In sum, we cannot find that the State's proffered rationales warrant summary judgment in the State's favor concerning all job categories and all employees covered by the EO. In this case, the character of the intrusion is relatively noninvasive and, “if the ‘special needs' showing had been made, the State could not be faulted for excessive intrusion.” Chandler, 520 U.S. at 318. However, the State has failed to make that showing. As the district court concluded, the State's case most closely resembles Georgia's failed justification of the policy held unconstitutional in Chandler. Unlike in Skinner or Von Raab, where the specific job categories subject to testing had a diminished expectation of privacy, the State has failed to demonstrate that all 85,000 state employees somehow have diminished privacy rights. Moreover, it has failed to provide a compelling or important reason for testing; indeed, it has offered only general and weak justifications regarding workplace efficiency and the possible—not “substantial and real,” see Chandler, 520 U.S. at 323—risks to safety that any state employee may pose.


One final issue has been raised by the parties: who bears the burden in a suspicionless drug testing case. In light of limited authority on this issue, and in order to provide the district court with guidance on remand, we clarify the precise burdens each party bears.

There are several different burdens that arise in this case. For starters, on a motion for summary judgment, “[t]he moving party bears the burden of showing that there are no ․ genuine factual issues and that [it] is entitled to summary judgment as a matter of law.” Gossett v. Du–Ra–Kel Corp., 569 F.2d 869, 872 (5th Cir.1978).6 Moreover, “in a [42 U.S.C.] § 1983 action, the plaintiff bears the burden of persuasion on every element.” Cuesta v. Sch. Bd. of Miami–Dade Cnty., Fla., 285 F.3d 962, 970 (11th Cir.2002). Thus, in Cuesta, when a § 1983 plaintiff alleged that she was subjected to a strip search without reasonable suspicion, it was “her burden to show that the County lacked reasonable suspicion to search her.” Id. There is no question, therefore, that the Union ultimately bears the burden of persuasion in this case.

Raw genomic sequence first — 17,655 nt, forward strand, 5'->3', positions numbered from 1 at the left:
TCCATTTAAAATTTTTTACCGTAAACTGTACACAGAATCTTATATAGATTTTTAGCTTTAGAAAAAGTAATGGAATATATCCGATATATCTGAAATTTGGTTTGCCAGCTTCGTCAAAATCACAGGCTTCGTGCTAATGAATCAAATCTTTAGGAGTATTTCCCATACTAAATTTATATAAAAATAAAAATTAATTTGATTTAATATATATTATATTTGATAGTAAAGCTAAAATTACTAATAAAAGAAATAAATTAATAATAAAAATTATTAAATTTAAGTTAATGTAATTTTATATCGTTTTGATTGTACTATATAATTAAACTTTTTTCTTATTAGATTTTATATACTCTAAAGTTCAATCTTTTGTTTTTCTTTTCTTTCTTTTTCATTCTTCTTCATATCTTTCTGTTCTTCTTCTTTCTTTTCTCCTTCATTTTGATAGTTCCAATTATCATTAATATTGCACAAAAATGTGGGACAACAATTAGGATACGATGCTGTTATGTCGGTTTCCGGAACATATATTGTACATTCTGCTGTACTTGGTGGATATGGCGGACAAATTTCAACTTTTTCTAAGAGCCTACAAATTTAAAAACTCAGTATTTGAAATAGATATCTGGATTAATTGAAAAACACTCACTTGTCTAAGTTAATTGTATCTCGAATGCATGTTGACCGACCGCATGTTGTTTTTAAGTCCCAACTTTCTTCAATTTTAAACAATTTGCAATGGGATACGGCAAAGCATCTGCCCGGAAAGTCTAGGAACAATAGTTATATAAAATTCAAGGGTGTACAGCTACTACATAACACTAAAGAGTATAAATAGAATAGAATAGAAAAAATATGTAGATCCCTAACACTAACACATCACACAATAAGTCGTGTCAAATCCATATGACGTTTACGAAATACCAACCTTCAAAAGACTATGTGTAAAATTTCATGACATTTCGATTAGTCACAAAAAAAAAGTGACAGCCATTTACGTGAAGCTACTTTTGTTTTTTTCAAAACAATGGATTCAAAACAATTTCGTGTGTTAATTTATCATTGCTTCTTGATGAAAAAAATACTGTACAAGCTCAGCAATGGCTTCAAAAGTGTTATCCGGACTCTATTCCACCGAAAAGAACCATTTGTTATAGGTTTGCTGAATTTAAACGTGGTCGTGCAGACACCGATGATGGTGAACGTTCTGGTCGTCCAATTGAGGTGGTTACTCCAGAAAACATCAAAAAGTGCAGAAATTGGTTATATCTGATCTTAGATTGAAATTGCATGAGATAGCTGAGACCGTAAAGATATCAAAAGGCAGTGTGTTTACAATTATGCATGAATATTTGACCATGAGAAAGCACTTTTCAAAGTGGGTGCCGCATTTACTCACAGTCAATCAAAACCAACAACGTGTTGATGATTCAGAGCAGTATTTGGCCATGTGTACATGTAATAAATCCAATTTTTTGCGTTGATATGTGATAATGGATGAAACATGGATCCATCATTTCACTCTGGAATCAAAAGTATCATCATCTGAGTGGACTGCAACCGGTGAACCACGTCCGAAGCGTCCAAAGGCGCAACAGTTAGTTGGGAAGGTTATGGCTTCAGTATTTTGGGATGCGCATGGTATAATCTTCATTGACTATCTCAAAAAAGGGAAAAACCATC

In the drug testing context, a plaintiff may initially meet both the burden of going forward and the initial burden of persuasion by demonstrating that (1) there was a search; and (2) it was conducted without individualized suspicion, which ordinarily is the minimum requirement of the Fourth Amendment. See Chandler, 520 U.S. at 313. That showing creates a presumption that the search was unconstitutional and shifts the burden of production to the testing policy's proponent to make the special-needs showing explicated in Skinner and its progeny. If the proponent of testing fails to respond, or fails to produce a sufficient special-needs showing, then the plaintiff would prevail. If the proponent does respond by demonstrating that it had special needs sufficiently important to justify a suspicionless search, then the district court must conduct the special-needs balancing test, bearing in mind that the ultimate burden of persuasion remains squarely on the plaintiff. In this case, the Union met its initial burden because on its face the EO mandates random, suspicionless testing across the board. At this point, the burden of going forward—that is, the burden of production—then shifted to the State to articulate its justification for conducting those tests without individualized suspicion.

We apply this burden-shifting framework for several reasons. To begin with, a panel of this Court in Lebron held that the burden of producing the special-needs showing rests with the State. See 710 F.3d at 1211 n. 6 (“[T]he Supreme Court has unequivocally stated that it is the state which must show a substantial special need to justify its drug testing.”). As the concurring opinion in Lebron noted, [i]t is undisputed that a drug test is a search under the Fourth Amendment, and that the government generally has the burden of justifying a warrantless search. Id. at 1219 (Jordan, J., concurring) (citing United States v. Bachner, 706 F.2d 1121, 1126 (11th Cir.1983)); accord id. (explaining that “the government has the burden of establishing a ‘special need’ for a warrantless and suspicionless drug testing requirement.”). And although there is scant authority outside this Circuit discussing the distribution of burdens in suspicionless drug testing cases, the D.C. Circuit has observed that, “[a]lthough neither Von Raab nor Skinner directly addressed this question, Von Raab may hint that the burden rests with the government.” Am. Fed'n of Gov't Emps. v. Skinner, 885 F.2d 884, 894 (D.C.Cir.1989).